The Tuesday Type: Gill Sans

An English Font That Covers My Interests

There’s perhaps no other type that could say so much about myself than Gill Sans. This sans-serif font in recent times has become my default font for almost everything writer and design related. There are many reasons for this font that I relate a lot to, some of which I will cover below.

The British Helvetica

Gill Sans is a modern entry into the complex world of typography. Created by British Typist Eric Gill in 1928, Gill Sans was inspired by the Underground Alphabet, created earlier in the 20th century for the London Underground. Gill Sans was later used by Penguin Publisher for their famous orange and white Penguin Classics, starting in 1937. It’s a type continuously used for that cover to this day and has almost become as iconic as the covers themselves.

The typeface was also used by London North Eastern Railway (LNER) in this period as well, appearing on their locomotives like Mallard (the fastest steam locomotive in the world). British Railways would later use the type too, upon nationalisation of the railways in the UK in 1948. It would appear everywhere for British Railways (BR), from advertisements to station names.

It’s this diversity where it can be considered the British Helvetica. The type has become tied to the UK just like Helvetica has done for Switzerland.

Images: Examples of Gill Sans Being Used. West Riding Limited Image originally from Getty Images

My Font of Choice

Since learning more about it in my graphic design studios in 2020, Gill Sans has now become my choice of type. From my resume to the logo on this website, I’ve been using this type everywhere. Perhaps the main reason for this is my connection to the type and where it’s been used in the past.

To say I was obsessed with trains as a kid is an understatement. I was the train kid, the one who would speak of nothing else but trains. My favourite sort of trains were the British ones, particularly of the LNER. I also loved the later ads by BR from the 1950s and 1960s, loving their use of type and colour. Alongside this love for trains, I also loved reading. The orange and white Penguin books in particular have stuck out to me throughout my childhood and to this day. They’re books with quality stories between their covers that are affordable.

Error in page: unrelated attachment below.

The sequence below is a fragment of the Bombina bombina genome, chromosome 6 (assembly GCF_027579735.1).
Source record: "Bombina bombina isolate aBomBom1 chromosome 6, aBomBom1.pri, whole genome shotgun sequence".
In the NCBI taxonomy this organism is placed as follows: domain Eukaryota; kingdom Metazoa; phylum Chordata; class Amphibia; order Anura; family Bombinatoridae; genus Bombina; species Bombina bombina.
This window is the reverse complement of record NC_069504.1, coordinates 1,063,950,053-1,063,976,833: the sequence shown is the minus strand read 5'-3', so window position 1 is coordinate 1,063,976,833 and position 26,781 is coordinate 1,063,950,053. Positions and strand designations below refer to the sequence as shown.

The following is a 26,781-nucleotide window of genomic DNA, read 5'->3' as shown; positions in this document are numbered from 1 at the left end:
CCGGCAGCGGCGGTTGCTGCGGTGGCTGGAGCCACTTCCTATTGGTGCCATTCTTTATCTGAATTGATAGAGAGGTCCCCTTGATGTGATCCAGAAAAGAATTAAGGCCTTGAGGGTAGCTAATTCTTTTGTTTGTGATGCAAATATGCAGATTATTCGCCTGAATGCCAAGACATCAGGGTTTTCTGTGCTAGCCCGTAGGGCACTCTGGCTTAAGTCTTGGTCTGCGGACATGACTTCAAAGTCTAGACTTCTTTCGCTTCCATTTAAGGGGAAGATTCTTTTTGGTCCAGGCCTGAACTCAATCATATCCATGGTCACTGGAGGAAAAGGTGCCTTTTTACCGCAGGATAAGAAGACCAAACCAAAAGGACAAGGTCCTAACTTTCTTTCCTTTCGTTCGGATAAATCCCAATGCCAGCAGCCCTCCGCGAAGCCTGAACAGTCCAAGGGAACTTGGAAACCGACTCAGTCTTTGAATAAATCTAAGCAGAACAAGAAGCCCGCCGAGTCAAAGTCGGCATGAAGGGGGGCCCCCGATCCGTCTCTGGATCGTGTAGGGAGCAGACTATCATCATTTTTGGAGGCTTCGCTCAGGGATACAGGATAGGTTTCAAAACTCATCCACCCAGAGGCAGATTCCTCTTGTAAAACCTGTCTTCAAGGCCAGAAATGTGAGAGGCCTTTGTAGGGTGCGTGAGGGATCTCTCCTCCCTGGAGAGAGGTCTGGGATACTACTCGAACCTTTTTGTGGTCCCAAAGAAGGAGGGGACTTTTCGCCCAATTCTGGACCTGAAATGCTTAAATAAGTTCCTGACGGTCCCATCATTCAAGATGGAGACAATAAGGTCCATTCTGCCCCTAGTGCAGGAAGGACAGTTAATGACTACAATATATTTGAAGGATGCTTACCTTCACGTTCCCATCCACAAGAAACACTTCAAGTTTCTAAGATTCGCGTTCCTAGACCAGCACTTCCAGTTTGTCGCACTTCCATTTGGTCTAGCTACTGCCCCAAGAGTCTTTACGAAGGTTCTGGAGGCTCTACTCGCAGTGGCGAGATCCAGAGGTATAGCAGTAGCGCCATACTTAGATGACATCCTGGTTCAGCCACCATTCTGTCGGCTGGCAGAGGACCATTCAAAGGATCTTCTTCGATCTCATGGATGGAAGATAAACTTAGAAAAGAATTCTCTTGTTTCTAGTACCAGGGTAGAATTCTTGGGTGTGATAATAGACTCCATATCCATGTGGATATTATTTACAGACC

A Strong Clean Type

It’s these connections why I’ve made Gill Sans my type of choice. The type combines all my interests into something that’s clean and easy to read. I’ve come to use it on my job applications as well as it’s a far less used type than Arial and Times New Roman, which I rarely use anymore. It has allowed my job applications to stand out, all while remaining simple and clean. The type also works effectively for logos and posters, aided by its clean, strong appearance. Particularly when bold, the type is strong and conveys the message clearly.

Gill Sans has all of these benefits, but it also struggles with some significant weaknesses. Like a number of sans-serif typefaces, it’s good for short writing and titles, not for long-form reading, especially with digital. A page full of Gill Sans like how you’re reading this just doesn’t work. Even with adequate spacing, it’s harder to read on screen than a serif font. It works more effectively, in my opinion, on print documents like magazines or books with small amounts of writing. It’s less effective in traditional long-form narrative books and can be harder to read.

An Example of Gill Sans and the many different levels of thickness of type. Type used is Gill Sans Nova, licenced by Adobe Creative Cloud.


Gill Sans isn’t the most perfect type in the world, but it’s one that’s clean and has a lot of meaning for me personally. This is the font of choice if you’re doing any project that is connected to anything British, or if you have an interest in Penguin books. I also find it a great type for job applications, being both familiar and not too out there. It’s a great type for about anything short-form, logo and branding, or medium length print documents.  


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